In his opening address to the 3,000 delegates at National People's Congress (NPC) on Monday (Mar. 5), premier Li Keqiang laid out this year's growth targets. He said the country would seek GDP growth of "about 6.5 %" and the same inflation ceiling as last year, i.e. 3 %. Unlike earlier, no targets were announced for growth in the money supply or credit stock. New goals included the creation of 11 million jobs in cities and reducing the number of rural poor by 10 million.
Economists have long wished that China would abandon numeric GDP targets, because such targets in China's current situation leads to distortionary economic policies. Even so, China continues to adhere doggedly to its goal of doubling 2010 GDP by 2020, a goal that requires growth above 6 % p.a. over the next three years. The pursuit of this goal will likely exacerbate difficult debt issues and increase risk to the stability of the financial system.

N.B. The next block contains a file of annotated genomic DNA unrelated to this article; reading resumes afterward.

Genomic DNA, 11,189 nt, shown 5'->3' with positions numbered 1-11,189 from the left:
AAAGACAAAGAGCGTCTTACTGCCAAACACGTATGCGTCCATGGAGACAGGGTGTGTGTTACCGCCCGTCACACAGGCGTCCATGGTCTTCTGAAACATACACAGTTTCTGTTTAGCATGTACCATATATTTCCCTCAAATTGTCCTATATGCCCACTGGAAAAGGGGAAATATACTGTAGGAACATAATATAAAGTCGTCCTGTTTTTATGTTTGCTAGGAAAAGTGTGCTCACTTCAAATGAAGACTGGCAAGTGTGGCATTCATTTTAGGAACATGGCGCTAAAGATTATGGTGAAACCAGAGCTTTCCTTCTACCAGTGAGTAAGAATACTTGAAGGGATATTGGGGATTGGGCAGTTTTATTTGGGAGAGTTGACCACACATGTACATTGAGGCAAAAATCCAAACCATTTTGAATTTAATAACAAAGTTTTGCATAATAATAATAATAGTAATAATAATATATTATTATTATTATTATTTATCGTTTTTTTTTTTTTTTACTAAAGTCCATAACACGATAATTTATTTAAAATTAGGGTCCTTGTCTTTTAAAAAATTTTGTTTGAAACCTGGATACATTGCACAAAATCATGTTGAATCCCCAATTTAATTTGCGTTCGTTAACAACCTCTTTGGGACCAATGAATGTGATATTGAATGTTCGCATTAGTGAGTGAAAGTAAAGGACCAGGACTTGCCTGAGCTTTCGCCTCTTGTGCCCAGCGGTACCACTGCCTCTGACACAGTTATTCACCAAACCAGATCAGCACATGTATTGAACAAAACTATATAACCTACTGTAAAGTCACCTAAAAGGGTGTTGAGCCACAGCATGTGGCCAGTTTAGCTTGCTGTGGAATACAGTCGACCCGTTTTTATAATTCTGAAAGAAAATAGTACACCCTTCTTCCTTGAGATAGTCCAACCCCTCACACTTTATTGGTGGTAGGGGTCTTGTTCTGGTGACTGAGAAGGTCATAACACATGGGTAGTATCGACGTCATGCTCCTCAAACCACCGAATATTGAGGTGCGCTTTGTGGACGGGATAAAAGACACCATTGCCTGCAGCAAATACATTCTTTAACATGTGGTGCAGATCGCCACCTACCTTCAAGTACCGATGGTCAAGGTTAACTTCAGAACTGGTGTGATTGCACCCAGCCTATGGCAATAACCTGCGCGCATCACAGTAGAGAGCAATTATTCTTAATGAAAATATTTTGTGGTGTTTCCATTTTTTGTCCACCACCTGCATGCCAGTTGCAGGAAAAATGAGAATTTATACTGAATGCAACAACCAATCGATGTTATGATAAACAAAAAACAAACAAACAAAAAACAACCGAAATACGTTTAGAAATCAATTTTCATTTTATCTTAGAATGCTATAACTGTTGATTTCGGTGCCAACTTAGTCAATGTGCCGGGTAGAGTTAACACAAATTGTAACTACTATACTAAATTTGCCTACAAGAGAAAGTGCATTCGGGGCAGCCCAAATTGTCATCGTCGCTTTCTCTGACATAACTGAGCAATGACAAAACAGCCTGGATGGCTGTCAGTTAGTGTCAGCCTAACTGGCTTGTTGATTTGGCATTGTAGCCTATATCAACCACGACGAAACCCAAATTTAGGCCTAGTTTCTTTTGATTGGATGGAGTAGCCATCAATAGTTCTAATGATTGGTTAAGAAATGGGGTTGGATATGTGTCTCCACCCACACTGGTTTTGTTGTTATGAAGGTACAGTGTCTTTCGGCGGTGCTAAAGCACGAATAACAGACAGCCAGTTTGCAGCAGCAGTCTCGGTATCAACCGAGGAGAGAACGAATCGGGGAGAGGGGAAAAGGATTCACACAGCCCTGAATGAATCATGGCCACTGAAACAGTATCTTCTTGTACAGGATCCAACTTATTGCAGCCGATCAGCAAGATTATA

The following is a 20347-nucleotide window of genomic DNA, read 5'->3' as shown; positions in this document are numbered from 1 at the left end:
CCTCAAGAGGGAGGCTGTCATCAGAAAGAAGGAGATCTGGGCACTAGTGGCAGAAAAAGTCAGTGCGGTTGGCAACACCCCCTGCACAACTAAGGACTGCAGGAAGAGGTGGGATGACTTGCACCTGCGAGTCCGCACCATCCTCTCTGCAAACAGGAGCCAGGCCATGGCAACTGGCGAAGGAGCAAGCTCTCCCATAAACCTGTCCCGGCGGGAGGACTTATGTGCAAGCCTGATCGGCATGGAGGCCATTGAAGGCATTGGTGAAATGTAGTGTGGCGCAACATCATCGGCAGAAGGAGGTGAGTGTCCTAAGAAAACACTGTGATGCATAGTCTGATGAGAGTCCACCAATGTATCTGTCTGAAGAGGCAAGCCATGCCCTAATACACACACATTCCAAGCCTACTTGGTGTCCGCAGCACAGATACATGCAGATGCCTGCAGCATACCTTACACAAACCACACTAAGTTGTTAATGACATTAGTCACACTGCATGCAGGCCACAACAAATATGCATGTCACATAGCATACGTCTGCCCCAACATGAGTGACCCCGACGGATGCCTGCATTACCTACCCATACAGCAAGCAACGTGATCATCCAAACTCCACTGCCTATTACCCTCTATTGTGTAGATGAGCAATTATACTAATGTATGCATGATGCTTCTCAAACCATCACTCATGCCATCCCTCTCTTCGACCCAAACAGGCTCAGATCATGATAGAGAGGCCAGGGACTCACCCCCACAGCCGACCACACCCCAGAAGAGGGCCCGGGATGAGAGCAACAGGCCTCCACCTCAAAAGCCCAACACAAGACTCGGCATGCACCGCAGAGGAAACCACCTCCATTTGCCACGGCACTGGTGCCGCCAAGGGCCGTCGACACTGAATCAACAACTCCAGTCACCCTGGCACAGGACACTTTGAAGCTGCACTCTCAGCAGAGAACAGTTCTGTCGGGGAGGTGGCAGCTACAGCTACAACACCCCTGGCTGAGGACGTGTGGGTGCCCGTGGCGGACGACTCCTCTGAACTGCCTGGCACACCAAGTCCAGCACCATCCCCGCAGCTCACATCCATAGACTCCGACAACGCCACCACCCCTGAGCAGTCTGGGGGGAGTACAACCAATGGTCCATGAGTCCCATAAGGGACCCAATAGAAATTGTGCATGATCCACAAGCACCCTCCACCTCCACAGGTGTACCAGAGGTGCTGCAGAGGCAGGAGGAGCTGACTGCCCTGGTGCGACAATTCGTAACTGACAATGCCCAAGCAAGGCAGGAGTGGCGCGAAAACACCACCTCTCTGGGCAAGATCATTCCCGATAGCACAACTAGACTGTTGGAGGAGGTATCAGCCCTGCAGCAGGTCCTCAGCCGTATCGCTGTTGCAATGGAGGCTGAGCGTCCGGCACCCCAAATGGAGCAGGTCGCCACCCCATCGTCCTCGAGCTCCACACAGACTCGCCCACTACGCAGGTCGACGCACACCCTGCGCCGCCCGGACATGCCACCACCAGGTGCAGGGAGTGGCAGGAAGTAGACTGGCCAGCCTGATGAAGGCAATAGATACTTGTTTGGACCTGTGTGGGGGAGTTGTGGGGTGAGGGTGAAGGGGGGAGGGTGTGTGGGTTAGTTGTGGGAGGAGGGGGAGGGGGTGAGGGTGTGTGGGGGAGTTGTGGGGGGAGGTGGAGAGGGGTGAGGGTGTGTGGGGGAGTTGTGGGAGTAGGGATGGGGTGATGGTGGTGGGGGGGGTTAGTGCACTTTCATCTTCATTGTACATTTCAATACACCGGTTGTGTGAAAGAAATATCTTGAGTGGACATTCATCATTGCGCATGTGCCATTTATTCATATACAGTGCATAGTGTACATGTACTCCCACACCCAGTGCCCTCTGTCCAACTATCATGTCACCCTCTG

For the first time ever, China has set an unemployment target based on surveys of urban areas. This year's target level is less than 5.5 % for this survey-based unemployment rate, which includes, among other things, migrant workers. The National Bureau of Statistics has published a survey-based unemployment rate for 31 cities since 2016. The rate has remained steadily in the range of 4.8–5.1 %. The NBS also compiles a survey-based nationwide unemployment figure, but that figure is only released sporadically. A comprehensive unemployment figure will be important for setting policy if officials want to reduce their reliance on GDP targets.
The NPC meeting will adjourn in the latter half of this month. Several major appointments and constitutional amendment are expected, including an end to presidential term limits.